Season after season, lace features on catwalk in Paris, New York and London. It’s the most romantic fabric, which makes every women feel feminine and euphoric, no matter the season. You can wear in summer, spring and even winter. It’s a fabric which is more than fashionable and it will never be out of the trends.
The origin of lace is difficult to locate in both time and place. There is some disputes over whether Italy or Flanders can lay claim to the invention of needle lace in the 15th Century. It is certain that bobbin lace was first developed in Italy and Flanders (a region on the border of Belgium and France) at around the same time, though it is not known if one region was the first to develop the technique.
Soft and feminine, lace – the word itself derived from the Latin laqueus, meaning loop or noose – is never far from the surface of women’s fashions. Lace production first boomed in Europe during the 1700s. Handcrafted needle-made lace was not only a labor-intensive effort, but also involved high amounts of personal skill. Worn as a sign of prestige and wealth, it was among the most valued of a household’s possessions.
The Ludmila’s Corlateanu “Made for Supergirls” dresses are made from 100% silk and Sophie Hallette lace. Based in Caudry, France and family-run for three generations since its founding in 1887, Sophie Hallette sets the world standard for high-quality lace craftsmanship.
Manufactured respecting traditional methods on Leavers looms more than 100 years old and maintained by craftsmen whose know-how is unique in the world, Sophie Hallette laces are also a staple of the most famous brands in haute couture and luxury goods including: Louis Vuitton, Christian Dior, Michael Kors, Marc Jacobs, Chloe, Zac Posen, Versace, Dolce Gabbana, Paul Smith, Phillip Lim, Jason Wu, Ralph Lauren, Valentino, Erdem, Antonio Marras, Brioni, and Elie Saab.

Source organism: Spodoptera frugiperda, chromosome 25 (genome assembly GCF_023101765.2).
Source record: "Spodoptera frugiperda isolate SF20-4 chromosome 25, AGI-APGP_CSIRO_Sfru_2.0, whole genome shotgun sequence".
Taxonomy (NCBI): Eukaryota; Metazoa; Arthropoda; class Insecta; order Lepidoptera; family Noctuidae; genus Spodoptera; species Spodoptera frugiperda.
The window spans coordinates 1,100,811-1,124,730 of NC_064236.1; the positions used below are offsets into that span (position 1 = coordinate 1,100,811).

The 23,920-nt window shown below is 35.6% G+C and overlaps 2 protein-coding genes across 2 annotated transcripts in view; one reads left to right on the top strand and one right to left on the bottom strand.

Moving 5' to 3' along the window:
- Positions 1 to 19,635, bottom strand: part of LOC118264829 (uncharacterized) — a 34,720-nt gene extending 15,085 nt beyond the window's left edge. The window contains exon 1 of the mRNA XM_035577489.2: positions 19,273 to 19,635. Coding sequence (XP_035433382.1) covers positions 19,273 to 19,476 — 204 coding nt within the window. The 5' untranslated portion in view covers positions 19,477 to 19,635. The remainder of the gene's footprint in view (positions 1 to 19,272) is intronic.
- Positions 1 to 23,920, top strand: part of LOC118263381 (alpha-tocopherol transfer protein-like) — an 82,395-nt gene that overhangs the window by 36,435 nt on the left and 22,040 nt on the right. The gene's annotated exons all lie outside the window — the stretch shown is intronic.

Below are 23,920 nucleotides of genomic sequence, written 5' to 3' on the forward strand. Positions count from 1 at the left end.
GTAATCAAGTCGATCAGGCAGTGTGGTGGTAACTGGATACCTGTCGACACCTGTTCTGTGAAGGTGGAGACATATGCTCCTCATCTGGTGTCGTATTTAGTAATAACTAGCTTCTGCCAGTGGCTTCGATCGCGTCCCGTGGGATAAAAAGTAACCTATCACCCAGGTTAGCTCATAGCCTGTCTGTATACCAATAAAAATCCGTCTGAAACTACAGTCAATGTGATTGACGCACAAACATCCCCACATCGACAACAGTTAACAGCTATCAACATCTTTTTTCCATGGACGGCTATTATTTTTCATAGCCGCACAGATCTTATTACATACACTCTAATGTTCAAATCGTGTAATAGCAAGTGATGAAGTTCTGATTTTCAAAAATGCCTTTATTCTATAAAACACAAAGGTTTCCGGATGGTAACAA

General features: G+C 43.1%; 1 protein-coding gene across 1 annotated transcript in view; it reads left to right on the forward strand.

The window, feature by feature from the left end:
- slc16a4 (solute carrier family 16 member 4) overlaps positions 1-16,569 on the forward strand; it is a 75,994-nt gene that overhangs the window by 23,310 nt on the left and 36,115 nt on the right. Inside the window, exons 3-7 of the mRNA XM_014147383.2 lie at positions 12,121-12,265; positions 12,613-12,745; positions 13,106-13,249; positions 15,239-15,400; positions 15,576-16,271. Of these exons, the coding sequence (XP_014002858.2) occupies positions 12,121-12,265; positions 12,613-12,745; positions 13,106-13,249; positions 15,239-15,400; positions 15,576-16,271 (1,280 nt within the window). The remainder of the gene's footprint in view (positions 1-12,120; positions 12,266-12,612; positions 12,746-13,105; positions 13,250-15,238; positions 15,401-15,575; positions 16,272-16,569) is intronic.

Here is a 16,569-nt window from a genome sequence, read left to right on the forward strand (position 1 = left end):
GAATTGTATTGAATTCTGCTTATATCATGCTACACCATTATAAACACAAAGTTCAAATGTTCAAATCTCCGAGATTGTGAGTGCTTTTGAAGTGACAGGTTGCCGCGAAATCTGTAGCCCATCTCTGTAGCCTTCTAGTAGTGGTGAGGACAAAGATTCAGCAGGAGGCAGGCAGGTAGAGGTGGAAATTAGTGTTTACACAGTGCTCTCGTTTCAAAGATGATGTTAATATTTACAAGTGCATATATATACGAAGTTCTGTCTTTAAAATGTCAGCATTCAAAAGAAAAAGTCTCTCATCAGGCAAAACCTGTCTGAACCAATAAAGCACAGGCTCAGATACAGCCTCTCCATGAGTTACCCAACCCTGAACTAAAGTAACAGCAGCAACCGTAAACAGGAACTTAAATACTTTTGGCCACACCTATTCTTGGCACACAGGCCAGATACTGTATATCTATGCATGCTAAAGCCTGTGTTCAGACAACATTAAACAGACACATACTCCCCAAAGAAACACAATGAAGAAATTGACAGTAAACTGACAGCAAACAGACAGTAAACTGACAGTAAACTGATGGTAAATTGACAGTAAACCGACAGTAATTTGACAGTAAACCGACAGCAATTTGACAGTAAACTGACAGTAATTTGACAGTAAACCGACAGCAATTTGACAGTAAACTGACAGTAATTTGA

Beyond expressing itself precious, lace is unique for its ability to embrace the betwixt and between, to narrate an ambiguous sense of femininity that is best told as a story where opposites are free to meet. Both traditional and modern, demure and sexy, girlish and womanly, it’s no wonder it’s so popular with Italian designers like Dolce & Gabbana.
Chantilly, eyelet, guipure, laser cut, appliquéd on canvas or crocheted on cotton, lace in all its many forms was spotted on many designer’ runways. Available in white, black, red, lavender and lemon, the variations and connotations possible were as endless as they were easy.
MATCH & MIX
Bracelet: Stella&Dot Chantilly Lace Cuff
Earrings: Shourouk DS Montana
Dress: Alice+Olivia Jayna Dress
Shoes: Marc Jacobs
Coat: Silk Merzky Coat
Earrings: Roberta Chiarella Emerald Teardrop Clips
Bracelet: Akkad Pave Crystal